Aside from ambiguous language, there's another problem with comparing some of the statements from the first survey with the second one. The statements about economics in the first survey were, with the exception already noted, quite straightforward claims on the effects of economic policies, and "agree" and "disagree" each represented distinct , dichotomous positions. You believe that minimum wages or free trade cause unemployment, or that they do not, for instance, and disagreeing with a statement from the first survey is a pretty clear statement of what you do believe. Thus, disagreeing with a wrong statement is a pretty solid indication that your beliefs on the subject are in fact correct, while agreeing with a wrong statement means that you are solidly wrong, as opposed to largely but not entirely correct, and that those who disagreed are closer to the truth than you are. This is not the case with some of the second survey.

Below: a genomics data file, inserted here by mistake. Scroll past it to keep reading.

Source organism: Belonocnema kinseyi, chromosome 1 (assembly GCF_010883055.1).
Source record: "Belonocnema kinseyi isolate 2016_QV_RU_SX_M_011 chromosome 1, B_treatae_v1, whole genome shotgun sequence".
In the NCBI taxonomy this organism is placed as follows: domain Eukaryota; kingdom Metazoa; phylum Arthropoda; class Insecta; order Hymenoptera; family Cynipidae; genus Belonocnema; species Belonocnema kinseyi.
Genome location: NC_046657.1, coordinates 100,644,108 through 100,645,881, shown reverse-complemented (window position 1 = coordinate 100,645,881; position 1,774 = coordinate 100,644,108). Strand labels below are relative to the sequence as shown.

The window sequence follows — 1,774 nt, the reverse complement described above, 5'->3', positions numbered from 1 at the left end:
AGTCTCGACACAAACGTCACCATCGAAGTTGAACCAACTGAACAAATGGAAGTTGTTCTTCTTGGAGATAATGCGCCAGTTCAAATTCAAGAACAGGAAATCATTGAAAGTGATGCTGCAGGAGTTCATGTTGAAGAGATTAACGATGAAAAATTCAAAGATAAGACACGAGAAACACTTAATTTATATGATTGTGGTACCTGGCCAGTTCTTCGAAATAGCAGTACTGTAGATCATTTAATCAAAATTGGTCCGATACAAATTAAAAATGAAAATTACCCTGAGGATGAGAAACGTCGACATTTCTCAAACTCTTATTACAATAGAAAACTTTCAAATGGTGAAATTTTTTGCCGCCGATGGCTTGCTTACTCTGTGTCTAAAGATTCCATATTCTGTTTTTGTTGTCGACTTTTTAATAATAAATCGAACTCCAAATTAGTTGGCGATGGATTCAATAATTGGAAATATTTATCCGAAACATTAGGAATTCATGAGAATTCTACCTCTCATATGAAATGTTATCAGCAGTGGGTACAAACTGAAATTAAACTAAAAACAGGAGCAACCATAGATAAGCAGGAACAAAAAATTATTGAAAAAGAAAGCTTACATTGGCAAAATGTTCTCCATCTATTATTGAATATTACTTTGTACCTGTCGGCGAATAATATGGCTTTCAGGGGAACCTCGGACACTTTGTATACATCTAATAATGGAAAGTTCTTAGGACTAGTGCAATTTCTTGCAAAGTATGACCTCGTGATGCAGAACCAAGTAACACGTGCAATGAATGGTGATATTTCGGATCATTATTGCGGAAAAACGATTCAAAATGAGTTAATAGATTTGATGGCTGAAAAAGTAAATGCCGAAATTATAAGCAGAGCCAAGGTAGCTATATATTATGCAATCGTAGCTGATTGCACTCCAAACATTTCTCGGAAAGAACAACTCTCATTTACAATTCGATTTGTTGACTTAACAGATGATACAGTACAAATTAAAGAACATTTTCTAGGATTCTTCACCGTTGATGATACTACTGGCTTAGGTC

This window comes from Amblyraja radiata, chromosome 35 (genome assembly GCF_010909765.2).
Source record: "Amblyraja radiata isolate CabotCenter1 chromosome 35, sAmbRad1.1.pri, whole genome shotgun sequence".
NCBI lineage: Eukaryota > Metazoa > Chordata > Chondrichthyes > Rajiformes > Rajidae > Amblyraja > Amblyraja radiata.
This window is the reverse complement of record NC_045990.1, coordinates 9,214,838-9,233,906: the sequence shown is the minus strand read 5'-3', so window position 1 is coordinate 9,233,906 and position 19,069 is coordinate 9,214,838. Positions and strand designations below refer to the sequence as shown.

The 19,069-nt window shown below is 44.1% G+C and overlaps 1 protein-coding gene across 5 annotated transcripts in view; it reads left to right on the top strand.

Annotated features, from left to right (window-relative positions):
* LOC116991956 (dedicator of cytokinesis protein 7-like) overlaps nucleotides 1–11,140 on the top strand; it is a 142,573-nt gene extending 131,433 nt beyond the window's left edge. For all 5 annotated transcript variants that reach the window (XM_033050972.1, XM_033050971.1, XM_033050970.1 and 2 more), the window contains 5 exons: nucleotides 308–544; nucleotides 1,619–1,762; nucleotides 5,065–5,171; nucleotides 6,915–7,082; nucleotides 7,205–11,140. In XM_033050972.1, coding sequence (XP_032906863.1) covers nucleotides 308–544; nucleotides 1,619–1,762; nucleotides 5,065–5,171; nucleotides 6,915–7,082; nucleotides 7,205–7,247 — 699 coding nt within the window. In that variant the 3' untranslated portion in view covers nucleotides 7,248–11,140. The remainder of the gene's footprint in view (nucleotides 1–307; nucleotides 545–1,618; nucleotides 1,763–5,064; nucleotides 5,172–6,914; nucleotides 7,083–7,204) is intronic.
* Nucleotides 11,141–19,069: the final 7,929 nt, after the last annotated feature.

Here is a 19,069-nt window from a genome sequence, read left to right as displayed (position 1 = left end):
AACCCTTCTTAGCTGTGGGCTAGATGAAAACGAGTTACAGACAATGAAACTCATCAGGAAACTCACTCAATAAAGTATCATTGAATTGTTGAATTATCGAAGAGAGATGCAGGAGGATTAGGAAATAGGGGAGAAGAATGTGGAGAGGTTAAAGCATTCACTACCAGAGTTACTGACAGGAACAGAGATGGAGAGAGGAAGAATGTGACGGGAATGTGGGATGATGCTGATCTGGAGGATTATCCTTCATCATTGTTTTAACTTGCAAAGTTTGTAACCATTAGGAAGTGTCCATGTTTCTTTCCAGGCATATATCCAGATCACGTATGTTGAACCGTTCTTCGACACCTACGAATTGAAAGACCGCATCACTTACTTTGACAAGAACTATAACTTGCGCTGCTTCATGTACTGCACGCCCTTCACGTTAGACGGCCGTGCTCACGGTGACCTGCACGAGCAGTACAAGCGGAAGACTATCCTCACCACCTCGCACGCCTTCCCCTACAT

After the gun control and drug prohibition questions, the statement which the greatest number of libertarians gave a response counted as wrong to was “When two people complete a voluntary transaction, they both necessarily come away better off.” This is something that had no analog of the first survey- it is an incorrect statement designed to closely mimic a correct one. All voluntary transactions take place because both participants believe they will come away better off from it, and- since they have direct knowledge of their own preferences, usually know more about their own situation than anyone else, and have more incentive to figure out whether the transaction is a good idea or not than anyone else- they are usually correct. The great majority of voluntary exchanges do benefit the participants- but not all, since sometimes people do things that, with the benefit of hindsight, were not a good idea even according to their own preferences and values at the time. Agreeing with the statement from the survey is thus pushing things too far.